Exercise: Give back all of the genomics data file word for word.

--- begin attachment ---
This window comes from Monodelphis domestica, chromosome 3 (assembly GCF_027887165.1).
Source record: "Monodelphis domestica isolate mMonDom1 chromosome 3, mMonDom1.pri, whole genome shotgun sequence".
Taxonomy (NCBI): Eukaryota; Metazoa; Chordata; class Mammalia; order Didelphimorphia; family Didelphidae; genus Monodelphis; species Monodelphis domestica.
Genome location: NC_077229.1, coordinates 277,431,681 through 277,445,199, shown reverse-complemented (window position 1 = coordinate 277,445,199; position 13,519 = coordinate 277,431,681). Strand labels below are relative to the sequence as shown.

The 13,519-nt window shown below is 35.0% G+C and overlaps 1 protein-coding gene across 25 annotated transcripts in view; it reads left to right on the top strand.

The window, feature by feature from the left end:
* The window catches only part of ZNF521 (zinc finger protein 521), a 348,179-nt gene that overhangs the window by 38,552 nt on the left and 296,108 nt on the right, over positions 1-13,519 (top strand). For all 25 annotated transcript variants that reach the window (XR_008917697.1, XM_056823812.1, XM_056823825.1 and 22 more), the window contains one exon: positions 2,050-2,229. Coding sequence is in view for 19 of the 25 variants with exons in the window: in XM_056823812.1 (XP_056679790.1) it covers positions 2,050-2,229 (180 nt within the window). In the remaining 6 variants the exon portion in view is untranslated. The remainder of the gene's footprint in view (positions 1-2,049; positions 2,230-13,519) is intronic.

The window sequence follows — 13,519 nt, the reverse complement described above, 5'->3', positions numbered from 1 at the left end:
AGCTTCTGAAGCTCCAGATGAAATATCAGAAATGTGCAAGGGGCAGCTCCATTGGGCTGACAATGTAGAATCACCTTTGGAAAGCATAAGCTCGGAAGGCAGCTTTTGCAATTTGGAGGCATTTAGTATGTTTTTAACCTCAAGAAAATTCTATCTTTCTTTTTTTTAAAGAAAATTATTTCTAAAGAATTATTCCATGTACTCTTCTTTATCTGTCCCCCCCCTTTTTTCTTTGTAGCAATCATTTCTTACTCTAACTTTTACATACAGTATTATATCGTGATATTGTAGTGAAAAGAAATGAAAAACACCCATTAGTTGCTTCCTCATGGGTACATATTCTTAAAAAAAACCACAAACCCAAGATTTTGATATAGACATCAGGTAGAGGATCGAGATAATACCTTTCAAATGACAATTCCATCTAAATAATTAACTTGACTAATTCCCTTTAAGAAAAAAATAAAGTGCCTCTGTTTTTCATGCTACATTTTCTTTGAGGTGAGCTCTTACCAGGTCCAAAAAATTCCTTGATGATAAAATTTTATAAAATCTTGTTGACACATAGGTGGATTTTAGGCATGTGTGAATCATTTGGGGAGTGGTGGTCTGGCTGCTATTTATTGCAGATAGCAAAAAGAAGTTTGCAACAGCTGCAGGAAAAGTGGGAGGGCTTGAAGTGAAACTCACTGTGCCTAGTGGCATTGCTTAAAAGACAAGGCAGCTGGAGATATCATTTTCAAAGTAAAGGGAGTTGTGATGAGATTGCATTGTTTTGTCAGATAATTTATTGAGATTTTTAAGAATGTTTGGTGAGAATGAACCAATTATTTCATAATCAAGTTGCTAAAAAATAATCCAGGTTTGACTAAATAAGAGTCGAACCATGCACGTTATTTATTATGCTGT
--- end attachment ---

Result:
This window comes from Monodelphis domestica, chromosome 3 (assembly GCF_027887165.1).
Source record: "Monodelphis domestica isolate mMonDom1 chromosome 3, mMonDom1.pri, whole genome shotgun sequence".
Taxonomy (NCBI): Eukaryota; Metazoa; Chordata; class Mammalia; order Didelphimorphia; family Didelphidae; genus Monodelphis; species Monodelphis domestica.
Genome location: NC_077229.1, coordinates 277,431,681 through 277,445,199, shown reverse-complemented (window position 1 = coordinate 277,445,199; position 13,519 = coordinate 277,431,681). Strand labels below are relative to the sequence as shown.

The 13,519-nt window shown below is 35.0% G+C and overlaps 1 protein-coding gene across 25 annotated transcripts in view; it reads left to right on the top strand.

The window, feature by feature from the left end:
* The window catches only part of ZNF521 (zinc finger protein 521), a 348,179-nt gene that overhangs the window by 38,552 nt on the left and 296,108 nt on the right, over positions 1-13,519 (top strand). For all 25 annotated transcript variants that reach the window (XR_008917697.1, XM_056823812.1, XM_056823825.1 and 22 more), the window contains one exon: positions 2,050-2,229. Coding sequence is in view for 19 of the 25 variants with exons in the window: in XM_056823812.1 (XP_056679790.1) it covers positions 2,050-2,229 (180 nt within the window). In the remaining 6 variants the exon portion in view is untranslated. The remainder of the gene's footprint in view (positions 1-2,049; positions 2,230-13,519) is intronic.

The window sequence follows — 13,519 nt, the reverse complement described above, 5'->3', positions numbered from 1 at the left end:
AGCTTCTGAAGCTCCAGATGAAATATCAGAAATGTGCAAGGGGCAGCTCCATTGGGCTGACAATGTAGAATCACCTTTGGAAAGCATAAGCTCGGAAGGCAGCTTTTGCAATTTGGAGGCATTTAGTATGTTTTTAACCTCAAGAAAATTCTATCTTTCTTTTTTTTAAAGAAAATTATTTCTAAAGAATTATTCCATGTACTCTTCTTTATCTGTCCCCCCCCTTTTTTCTTTGTAGCAATCATTTCTTACTCTAACTTTTACATACAGTATTATATCGTGATATTGTAGTGAAAAGAAATGAAAAACACCCATTAGTTGCTTCCTCATGGGTACATATTCTTAAAAAAAACCACAAACCCAAGATTTTGATATAGACATCAGGTAGAGGATCGAGATAATACCTTTCAAATGACAATTCCATCTAAATAATTAACTTGACTAATTCCCTTTAAGAAAAAAATAAAGTGCCTCTGTTTTTCATGCTACATTTTCTTTGAGGTGAGCTCTTACCAGGTCCAAAAAATTCCTTGATGATAAAATTTTATAAAATCTTGTTGACACATAGGTGGATTTTAGGCATGTGTGAATCATTTGGGGAGTGGTGGTCTGGCTGCTATTTATTGCAGATAGCAAAAAGAAGTTTGCAACAGCTGCAGGAAAAGTGGGAGGGCTTGAAGTGAAACTCACTGTGCCTAGTGGCATTGCTTAAAAGACAAGGCAGCTGGAGATATCATTTTCAAAGTAAAGGGAGTTGTGATGAGATTGCATTGTTTTGTCAGATAATTTATTGAGATTTTTAAGAATGTTTGGTGAGAATGAACCAATTATTTCATAATCAAGTTGCTAAAAAATAATCCAGGTTTGACTAAATAAGAGTCGAACCATGCACGTTATTTATTATGCTGT